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November 23, 2014
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This Godforsaken Heat


My Lord, it's hot. Like scorching hot. I'm sure many of you already know this and are living this. Strangely, I've read three different blogs today regarding the impact of heat on bloodugar. And they're all over the map regarding the impacts. Two bloggers wrote about needing a lot more basal insulin, another wrote about nighttime low struggles that just started in the heat. For me, it's the latter. The heat tends to drive my bloodsugars downward. I've cut my basal dose from 19 units to 16 units and that's helped. It's as if my body's sweat is also funneling glucose out of me. I have to admit that I tested this theory last night, tasting just a little of my own sweat. It didn't seem unreasonably sweet. It's tough to explain to people how challenging the heat can be with diabetes. People with working pancreases seem to have a hard time grasping that my body in general seems to have to work harder to stay warm or keep cool and that the extra work is bound to have some impact on my bloodsugar. It's also tough to explain because the experiences of people with diabetes vary so widely. Four different blogs, two different impacts of the heat on bloodsugar. What's a normal person to believe when it comes to us and our diabetes weirdness? Sample conversation: "Man this heat is killing my bloodsugar. ugh." "I know, your sugars must be so hard to keep in line, you must be so high!" "Um, nope, I'm struggling to keep mine up." "But my mother's friend's uncle's cousin has diabetes and the heat makes it high..." "I guess diabetes varies!" "Hm.... Should I text him and ask if it's normal for you to be having lows in this heat? Maybe you need to go to the doctor..." "No, no. It's just that diabetes isn't the same in everyone, it's OK, it's cool." "Maybe you just need to not eat that cake." "Gr." Or something like that. Diabetes variances really make it challenging to understand - let alone explain. This godforsaken heat must stop. It's complicating things!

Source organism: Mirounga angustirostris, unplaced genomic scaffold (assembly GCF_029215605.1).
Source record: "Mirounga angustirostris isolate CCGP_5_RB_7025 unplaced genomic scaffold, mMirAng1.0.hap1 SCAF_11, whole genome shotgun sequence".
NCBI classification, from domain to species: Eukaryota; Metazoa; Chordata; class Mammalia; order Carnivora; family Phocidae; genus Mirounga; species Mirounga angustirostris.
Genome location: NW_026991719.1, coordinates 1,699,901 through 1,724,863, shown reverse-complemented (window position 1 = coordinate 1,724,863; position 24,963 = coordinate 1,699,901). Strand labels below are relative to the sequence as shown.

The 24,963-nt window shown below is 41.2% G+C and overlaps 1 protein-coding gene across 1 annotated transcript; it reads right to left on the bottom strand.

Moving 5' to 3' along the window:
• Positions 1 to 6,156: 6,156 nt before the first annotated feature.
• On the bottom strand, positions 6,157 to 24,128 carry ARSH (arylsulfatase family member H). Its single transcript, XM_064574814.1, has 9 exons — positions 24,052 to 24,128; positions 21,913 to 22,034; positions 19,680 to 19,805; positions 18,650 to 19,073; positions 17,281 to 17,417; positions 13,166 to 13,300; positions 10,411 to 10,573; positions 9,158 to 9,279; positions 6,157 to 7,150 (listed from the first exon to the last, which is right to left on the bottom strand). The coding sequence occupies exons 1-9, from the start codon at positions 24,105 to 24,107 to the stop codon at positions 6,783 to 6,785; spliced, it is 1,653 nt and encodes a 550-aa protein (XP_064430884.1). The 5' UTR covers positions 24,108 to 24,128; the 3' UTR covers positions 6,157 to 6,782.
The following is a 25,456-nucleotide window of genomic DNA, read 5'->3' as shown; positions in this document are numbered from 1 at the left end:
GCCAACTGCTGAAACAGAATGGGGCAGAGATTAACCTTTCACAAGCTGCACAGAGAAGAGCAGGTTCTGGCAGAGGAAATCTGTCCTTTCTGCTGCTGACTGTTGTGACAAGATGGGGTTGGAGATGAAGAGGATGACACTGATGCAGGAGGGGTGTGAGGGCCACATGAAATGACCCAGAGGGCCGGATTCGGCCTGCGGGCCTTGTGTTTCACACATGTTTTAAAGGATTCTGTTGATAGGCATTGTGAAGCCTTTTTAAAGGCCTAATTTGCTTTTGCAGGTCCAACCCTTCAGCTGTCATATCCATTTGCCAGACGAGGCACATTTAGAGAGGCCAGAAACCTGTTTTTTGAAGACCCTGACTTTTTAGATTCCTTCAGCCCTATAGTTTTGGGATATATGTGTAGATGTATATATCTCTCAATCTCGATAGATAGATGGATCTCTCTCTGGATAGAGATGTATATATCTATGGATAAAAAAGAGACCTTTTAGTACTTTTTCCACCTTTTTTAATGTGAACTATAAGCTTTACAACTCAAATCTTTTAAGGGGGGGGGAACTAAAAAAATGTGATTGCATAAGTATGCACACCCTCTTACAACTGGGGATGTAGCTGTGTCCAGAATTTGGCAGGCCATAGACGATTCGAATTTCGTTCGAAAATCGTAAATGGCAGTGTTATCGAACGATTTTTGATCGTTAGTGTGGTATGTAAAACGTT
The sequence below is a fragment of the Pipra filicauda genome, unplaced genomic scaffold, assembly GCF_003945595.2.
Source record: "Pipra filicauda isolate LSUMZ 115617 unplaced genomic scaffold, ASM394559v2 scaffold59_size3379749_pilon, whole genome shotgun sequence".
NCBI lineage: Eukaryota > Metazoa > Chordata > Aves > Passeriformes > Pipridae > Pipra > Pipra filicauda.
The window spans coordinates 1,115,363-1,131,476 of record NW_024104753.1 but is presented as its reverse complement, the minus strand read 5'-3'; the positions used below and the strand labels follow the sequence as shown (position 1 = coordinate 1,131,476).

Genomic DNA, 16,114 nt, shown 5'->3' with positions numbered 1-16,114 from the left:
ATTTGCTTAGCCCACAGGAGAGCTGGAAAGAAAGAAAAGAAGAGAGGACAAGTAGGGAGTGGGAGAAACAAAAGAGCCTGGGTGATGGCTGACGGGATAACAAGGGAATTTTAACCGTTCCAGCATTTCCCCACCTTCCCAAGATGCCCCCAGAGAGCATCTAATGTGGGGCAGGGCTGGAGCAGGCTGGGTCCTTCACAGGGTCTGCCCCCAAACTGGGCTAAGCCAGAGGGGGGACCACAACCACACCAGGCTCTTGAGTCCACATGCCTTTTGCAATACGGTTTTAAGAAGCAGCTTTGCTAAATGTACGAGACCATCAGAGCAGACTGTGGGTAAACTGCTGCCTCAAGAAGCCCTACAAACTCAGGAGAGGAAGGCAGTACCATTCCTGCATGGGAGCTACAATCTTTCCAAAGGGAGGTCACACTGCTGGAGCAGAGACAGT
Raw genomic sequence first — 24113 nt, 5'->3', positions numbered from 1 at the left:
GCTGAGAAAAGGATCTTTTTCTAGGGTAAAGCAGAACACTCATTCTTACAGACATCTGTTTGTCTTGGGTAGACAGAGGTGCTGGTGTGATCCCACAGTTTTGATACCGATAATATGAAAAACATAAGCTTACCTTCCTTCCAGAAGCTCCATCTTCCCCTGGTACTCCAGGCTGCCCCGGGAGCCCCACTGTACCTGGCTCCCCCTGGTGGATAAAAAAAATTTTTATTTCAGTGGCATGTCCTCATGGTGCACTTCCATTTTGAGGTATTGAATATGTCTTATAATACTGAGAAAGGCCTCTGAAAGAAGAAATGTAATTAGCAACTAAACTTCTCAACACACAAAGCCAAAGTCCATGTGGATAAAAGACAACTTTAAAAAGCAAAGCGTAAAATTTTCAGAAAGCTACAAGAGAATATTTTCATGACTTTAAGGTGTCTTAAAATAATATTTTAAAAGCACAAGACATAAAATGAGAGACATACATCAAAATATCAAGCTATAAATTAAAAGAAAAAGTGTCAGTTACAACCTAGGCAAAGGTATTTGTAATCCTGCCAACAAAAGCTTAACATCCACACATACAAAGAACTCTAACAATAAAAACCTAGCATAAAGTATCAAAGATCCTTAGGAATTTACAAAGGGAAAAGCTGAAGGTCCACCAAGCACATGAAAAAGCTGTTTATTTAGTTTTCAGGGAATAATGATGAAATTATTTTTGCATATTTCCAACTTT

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Megan Holmes
Megan Holmes Megan was diagnosed in 2009 with Type I. As an RN, she was familiar with the medical side of her diagnosis; learning to be a good patient on the other hand, was and continues to be the challenge of her day to day life.   (Read More)
Michelle Kowalski
Michelle Kowalski Michelle Kowalski, a writer, editor and photography hobbiest living in Phoenix, was diagnosed with Type 2 diabetes in February 2005. In January 2008, as part of her quest to start on an insulin pump, Michelle learned that she actually has type 1 diabetes.   (Read More)
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